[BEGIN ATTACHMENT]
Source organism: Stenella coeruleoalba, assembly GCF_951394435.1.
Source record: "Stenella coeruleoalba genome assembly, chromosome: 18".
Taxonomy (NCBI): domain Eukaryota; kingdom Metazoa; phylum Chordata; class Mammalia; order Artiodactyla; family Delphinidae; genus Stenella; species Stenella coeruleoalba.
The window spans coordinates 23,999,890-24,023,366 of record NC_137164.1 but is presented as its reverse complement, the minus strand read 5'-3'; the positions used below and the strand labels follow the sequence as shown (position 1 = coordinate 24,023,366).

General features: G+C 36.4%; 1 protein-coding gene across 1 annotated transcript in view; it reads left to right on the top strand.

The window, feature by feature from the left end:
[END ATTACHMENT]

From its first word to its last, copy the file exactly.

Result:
Source organism: Stenella coeruleoalba, assembly GCF_951394435.1.
Source record: "Stenella coeruleoalba genome assembly, chromosome: 18".
Taxonomy (NCBI): domain Eukaryota; kingdom Metazoa; phylum Chordata; class Mammalia; order Artiodactyla; family Delphinidae; genus Stenella; species Stenella coeruleoalba.
The window spans coordinates 23,999,890-24,023,366 of record NC_137164.1 but is presented as its reverse complement, the minus strand read 5'-3'; the positions used below and the strand labels follow the sequence as shown (position 1 = coordinate 24,023,366).

General features: G+C 36.4%; 1 protein-coding gene across 1 annotated transcript in view; it reads left to right on the top strand.

The window, feature by feature from the left end: